The 10 principles of the Eden Alternative ®:
- The three plagues of loneliness, helplessness, and boredom account for the bulk of suffering among our Elders.
- An Elder-centered community commits to creating a Human Habitat where life revolves around close and continuing contact with people of all ages and abilities, as well as plants and animals. It is these relationships that provide the young and old alike with a pathway to a life worth living.
- Loving companionship is the antidote to loneliness. Elders deserve easy access to human and animal companionship.
- An Elder-centered community creates the opportunity to give and receive care. This is the antidote to helplessness.
- An Elder-centered community imbues daily life with variety and spontaneity by creating an environment in which unexpected and unpredictable interactions and happenings can take place. This is the antidote to boredom.
- Meaningless activity corrodes the human spirit. The opportunity to do activities we find meaningful is essential to human health.
- Medical treatment should be the servant of genuine human caring, never its master.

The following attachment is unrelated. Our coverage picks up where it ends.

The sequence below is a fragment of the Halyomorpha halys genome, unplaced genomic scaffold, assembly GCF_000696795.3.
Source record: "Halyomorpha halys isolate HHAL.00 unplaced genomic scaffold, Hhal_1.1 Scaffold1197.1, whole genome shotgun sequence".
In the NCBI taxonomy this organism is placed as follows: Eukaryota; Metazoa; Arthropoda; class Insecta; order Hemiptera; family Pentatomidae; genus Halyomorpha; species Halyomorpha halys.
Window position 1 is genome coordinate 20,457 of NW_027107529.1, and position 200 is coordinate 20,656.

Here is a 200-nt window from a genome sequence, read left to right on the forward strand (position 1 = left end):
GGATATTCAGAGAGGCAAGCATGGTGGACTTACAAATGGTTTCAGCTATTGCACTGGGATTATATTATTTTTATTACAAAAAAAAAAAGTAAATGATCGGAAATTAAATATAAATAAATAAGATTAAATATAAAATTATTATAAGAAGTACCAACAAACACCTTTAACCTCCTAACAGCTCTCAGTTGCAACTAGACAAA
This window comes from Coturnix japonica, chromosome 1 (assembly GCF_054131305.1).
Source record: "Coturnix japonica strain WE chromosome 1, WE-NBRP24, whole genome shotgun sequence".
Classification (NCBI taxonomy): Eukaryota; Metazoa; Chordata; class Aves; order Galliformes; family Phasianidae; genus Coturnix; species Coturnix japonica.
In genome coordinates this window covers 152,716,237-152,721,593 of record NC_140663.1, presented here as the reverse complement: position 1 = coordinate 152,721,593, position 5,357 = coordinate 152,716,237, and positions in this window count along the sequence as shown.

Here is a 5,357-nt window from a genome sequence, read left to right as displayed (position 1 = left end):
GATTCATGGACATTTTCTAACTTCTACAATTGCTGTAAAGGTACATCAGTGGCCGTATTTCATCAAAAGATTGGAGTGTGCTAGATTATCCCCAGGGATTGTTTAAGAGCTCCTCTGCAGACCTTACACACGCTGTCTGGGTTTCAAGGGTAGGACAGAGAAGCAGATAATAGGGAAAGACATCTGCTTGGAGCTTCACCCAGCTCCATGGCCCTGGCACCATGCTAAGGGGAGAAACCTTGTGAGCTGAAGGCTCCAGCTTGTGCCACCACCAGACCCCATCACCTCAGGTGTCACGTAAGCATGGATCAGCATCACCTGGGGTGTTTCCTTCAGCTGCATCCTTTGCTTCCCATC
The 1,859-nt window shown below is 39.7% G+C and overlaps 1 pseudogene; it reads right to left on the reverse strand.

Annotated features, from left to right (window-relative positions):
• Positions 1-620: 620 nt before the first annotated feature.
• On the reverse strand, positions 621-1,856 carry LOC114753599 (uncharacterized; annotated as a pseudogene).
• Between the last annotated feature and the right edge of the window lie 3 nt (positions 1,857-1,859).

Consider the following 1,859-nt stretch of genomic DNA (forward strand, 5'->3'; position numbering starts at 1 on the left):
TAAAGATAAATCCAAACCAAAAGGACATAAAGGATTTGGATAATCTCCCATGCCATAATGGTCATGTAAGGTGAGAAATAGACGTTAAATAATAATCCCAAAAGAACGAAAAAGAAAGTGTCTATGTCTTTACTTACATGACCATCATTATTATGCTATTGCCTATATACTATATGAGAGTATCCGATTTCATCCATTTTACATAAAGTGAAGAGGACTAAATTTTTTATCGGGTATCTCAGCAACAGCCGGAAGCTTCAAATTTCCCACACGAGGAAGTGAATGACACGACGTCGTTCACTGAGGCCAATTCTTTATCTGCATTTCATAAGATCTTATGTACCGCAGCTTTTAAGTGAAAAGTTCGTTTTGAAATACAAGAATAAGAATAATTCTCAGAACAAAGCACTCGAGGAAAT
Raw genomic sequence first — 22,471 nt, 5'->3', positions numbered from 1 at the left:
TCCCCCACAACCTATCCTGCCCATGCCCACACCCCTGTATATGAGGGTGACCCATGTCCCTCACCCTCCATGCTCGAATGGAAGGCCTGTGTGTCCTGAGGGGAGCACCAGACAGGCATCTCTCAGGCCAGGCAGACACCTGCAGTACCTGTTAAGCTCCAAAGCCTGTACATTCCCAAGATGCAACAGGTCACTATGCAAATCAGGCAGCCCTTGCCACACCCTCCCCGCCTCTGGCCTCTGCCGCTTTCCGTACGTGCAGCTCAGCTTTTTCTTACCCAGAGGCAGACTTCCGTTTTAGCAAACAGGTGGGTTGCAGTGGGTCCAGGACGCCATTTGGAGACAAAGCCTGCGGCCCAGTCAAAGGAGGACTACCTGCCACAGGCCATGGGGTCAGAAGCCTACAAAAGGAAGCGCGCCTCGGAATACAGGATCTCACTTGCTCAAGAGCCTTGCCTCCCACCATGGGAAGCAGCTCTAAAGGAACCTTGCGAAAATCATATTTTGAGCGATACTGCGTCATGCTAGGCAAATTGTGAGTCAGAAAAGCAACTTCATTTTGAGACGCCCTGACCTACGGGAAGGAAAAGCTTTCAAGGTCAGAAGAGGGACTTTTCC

- An elder-centered community honors its Elders by de-emphasizing top-down bureaucratic authority, seeking instead to place the maximum possible decision-making authority into the hands of the Elders or of those closest to them.
- Creating an Elder-centered community is a never-ending process. Human growth must never be separated from human life.
- Wise leadership is essential for any struggle against the three plagues.
The Eden Alternative ® Domains Of Well-Being
“Well-being is a much larger idea than either quality of life or customer satisfaction. It is based on a holistic understanding of human needs and capacities. Well-being is elusive, highly subjective, and the most valuable of all human possessions.” – Dr. William Thomas, What Are Old People For?
The Domains of Well-Being are:
Identity: Being well-known, having personhood and individuality; wholeness; having a story.
Growth: Development, enrichment, expanding, self-actualization.
Autonomy: Choice and self-determination; freedom from the arbitrary exercise of authority.
Security: Freedom from fear, anxiety, and doubt; feeling safe; having privacy, dignity, and respect.
Connectedness: Belonging; feeling engaged and involved; having close, meaningful relationships.
Meaning: Purpose; activity that speaks to one’s personal values; rituals, recognition, and self-esteem.
Joy: Happiness, enjoyment, pleasure, contentment.